"depression alliance offers information, support and understanding."

Coping / Self Help | Friends & Family | Out of Hours Support

Friends & Family

Depression Alliance offers information, support and understanding for people who are concerned about, or caring for, someone with depression. You can help people experiencing depression, and in doing so you may even build a closer and more satisfying relationship with them. Remember though, that caring for someone with depression can be very frustrating and can also make you feel depressed. You may need support at times, too.

Eight ways you can help someone with depression

  • 1. Remember that they cannot help being affected by depression.
  • 2. Encourage them to talk and listen to what they are saying.
  • 3. Let them know that you care about them.
  • 4. Stay in contact with them. Send a card, give them a ring, visit them in their home. Remember that depression can be a very isolating experience.
  • 5. Help them to feel good about themselves by praising daily achievements.
  • 6. Encourage them to help themselves by adopting self-help techniques.
  • 7. Find out about support services available to them and to you (self-help groups, out of hours emergency support, helplines, etc). Put them in touch with Depression Alliance.
  • 8. Encourage them to visit their doctor, and ensure that they take any prescribed medication as directed.

If they are talking about or have attempted suicide

Suicidal thinking is common in depression. Don't be afraid to ask them if they are suicidal, and try to reassure them that feeling or thinking the future is hopeless does not make it so in reality. If they have suicidal intentions, of have attempted suicide, call in other people (a GP, emergency services, social services) to help them and you with the situation. You can also contact The Samaritans (08457 90 90 90).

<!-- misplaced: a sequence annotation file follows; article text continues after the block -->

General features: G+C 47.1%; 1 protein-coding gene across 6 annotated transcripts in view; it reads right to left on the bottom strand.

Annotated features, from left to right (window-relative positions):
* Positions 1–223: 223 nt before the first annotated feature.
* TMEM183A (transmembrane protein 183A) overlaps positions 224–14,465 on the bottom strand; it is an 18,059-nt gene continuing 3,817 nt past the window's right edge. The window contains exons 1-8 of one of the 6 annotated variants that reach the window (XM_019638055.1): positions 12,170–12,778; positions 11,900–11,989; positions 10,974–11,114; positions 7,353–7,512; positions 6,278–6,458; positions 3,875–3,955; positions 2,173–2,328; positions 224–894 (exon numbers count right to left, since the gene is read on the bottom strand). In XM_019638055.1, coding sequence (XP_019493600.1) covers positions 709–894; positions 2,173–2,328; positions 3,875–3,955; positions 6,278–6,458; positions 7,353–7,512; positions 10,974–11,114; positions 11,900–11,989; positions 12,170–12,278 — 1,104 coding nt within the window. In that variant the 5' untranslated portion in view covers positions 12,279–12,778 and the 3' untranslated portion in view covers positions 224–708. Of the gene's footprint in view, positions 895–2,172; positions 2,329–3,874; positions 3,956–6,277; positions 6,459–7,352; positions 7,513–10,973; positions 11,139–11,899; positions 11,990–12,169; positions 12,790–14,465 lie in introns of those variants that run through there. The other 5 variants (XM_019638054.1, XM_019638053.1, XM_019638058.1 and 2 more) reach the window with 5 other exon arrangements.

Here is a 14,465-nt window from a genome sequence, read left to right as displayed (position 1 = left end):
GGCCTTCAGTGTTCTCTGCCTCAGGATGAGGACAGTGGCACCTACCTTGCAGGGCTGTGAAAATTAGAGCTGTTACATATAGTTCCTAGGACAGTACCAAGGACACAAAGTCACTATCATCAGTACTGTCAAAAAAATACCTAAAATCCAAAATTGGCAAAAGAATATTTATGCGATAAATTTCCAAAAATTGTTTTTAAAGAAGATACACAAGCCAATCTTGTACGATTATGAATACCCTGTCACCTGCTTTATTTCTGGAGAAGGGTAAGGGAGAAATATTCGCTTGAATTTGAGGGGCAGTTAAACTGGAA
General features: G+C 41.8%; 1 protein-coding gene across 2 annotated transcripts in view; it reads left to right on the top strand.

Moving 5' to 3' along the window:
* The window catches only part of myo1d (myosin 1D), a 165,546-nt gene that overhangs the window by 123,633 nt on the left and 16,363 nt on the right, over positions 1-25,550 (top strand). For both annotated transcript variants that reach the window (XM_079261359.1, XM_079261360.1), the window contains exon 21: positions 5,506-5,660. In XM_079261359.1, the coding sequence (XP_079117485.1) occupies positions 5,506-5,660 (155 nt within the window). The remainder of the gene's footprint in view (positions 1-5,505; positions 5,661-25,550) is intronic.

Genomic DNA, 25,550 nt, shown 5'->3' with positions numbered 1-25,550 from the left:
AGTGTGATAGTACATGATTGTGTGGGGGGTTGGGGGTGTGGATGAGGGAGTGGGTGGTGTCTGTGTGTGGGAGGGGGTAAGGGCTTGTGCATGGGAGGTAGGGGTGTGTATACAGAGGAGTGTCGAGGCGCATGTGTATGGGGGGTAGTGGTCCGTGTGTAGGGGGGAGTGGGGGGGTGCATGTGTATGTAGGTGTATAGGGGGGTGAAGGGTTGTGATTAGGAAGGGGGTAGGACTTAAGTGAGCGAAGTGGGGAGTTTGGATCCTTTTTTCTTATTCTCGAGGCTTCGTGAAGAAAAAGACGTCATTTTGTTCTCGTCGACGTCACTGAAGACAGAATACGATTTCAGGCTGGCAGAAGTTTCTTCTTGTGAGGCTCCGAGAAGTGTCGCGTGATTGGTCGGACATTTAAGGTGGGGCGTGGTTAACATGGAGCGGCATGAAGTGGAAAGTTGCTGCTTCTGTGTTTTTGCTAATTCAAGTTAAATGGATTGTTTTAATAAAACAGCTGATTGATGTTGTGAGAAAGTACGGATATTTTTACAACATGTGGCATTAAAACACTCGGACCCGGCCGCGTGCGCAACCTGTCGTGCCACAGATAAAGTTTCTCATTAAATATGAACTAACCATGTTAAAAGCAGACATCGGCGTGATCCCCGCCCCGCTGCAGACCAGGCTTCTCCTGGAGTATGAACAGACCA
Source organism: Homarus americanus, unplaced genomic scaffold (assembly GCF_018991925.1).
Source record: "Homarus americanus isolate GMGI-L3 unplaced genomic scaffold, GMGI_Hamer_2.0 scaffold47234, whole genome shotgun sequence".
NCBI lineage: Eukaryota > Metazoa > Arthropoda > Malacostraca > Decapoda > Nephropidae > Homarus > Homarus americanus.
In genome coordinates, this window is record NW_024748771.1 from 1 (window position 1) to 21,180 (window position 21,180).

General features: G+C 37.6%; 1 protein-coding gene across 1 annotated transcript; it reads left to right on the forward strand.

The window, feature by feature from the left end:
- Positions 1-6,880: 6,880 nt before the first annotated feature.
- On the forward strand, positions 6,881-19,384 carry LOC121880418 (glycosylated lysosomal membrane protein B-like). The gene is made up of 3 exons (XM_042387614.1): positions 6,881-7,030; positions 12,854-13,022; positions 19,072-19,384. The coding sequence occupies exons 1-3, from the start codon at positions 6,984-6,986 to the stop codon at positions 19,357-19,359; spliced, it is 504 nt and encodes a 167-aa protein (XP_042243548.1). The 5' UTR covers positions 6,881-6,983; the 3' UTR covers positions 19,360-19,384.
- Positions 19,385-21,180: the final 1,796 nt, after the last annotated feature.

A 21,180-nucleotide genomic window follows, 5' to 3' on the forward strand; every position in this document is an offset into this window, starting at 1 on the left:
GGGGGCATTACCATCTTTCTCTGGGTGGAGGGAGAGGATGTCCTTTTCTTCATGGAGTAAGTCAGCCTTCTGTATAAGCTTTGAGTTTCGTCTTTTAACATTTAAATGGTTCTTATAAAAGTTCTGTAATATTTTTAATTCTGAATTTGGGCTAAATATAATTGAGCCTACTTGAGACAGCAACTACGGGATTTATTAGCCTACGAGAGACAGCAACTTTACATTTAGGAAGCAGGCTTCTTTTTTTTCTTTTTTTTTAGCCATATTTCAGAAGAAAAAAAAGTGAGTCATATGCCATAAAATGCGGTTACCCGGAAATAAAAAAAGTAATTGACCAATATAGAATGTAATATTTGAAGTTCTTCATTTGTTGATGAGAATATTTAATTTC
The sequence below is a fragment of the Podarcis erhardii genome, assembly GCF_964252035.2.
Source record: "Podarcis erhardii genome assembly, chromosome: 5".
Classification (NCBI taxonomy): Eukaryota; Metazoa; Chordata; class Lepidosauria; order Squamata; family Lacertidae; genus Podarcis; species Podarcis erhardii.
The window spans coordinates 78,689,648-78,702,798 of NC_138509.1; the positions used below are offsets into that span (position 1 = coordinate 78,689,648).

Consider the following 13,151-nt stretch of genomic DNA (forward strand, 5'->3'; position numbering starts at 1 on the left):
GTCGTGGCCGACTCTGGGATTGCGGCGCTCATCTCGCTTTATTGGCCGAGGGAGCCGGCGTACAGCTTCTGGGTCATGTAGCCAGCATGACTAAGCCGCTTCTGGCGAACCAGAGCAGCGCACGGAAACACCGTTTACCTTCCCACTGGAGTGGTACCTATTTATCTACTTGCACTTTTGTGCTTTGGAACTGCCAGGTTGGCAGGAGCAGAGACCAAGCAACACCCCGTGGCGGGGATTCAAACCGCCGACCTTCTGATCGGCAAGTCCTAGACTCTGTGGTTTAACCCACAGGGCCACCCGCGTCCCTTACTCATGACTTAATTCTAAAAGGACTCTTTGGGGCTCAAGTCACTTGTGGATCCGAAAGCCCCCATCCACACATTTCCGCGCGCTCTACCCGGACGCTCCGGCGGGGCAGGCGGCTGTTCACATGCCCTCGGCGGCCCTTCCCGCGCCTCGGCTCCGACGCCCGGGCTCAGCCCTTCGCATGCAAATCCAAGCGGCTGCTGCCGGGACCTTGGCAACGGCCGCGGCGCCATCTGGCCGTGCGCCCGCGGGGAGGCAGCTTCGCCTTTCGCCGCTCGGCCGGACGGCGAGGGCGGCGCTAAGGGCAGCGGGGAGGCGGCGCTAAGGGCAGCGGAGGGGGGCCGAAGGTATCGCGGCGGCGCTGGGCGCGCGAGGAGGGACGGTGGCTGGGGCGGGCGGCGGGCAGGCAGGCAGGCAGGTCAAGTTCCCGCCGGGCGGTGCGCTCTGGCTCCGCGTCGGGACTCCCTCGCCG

Reassure them that their life is important to you and to many other people, and that they will feel better once they receive appropriate treatment. However hard it may seem to look after a person who is suicidal, the fact that you are showing you care will have a positive impact.

Talking to someone who is depressed

DO SAY

  • 1. You're not alone in this.
  • 2. You are important to me.
  • 3. Do you want a hug?
  • 4. You are not going mad.
  • 5. We are not on this earth to see through one another, but to see one another through.
  • 6. When all this is over, I'll still be here, and so will you.
  • 7. I can't really understand what you are feeling, but I can offer my compassion.
  • 8. I'm not going to leave you or abandon you.
  • 9. I love you (if you mean it).
  • 10. I'm sorry that you're in so much pain. I am not going to leave you. I am going to take care of myself, so you don't need to worry that your pain might hurt me.

DON'T SAY

  • 1. There's always someone worse off than you are.
  • 2. No one ever said that life was fair.
  • 3. Stop feeling sorry for yourself.
  • 4. So, you're depressed. Aren't you always?
  • 5. Try not to be so depressed.
  • 6. It's your own fault.
  • 7. I think your depression is a way of punishing us.
  • 8. Haven't you grown tired of all this me, me, me stuff yet?
  • 9. Believe me, I know how you feel. I was depressed once for several days.
  • 10. Have you tried chamomile tea?

Further support can also be obtained from the following organisations:

Caring about Carers
www.carers.gov.uk

Carers UK
www.carersuk.org

The Princess Royal Trust for Carers
www.carers.org

Publications

Depression Alliance produces a leaflet for carers. Visit our publications page to download a free copy.

Coping / Self Help | Friends & Family | Out of Hours Support

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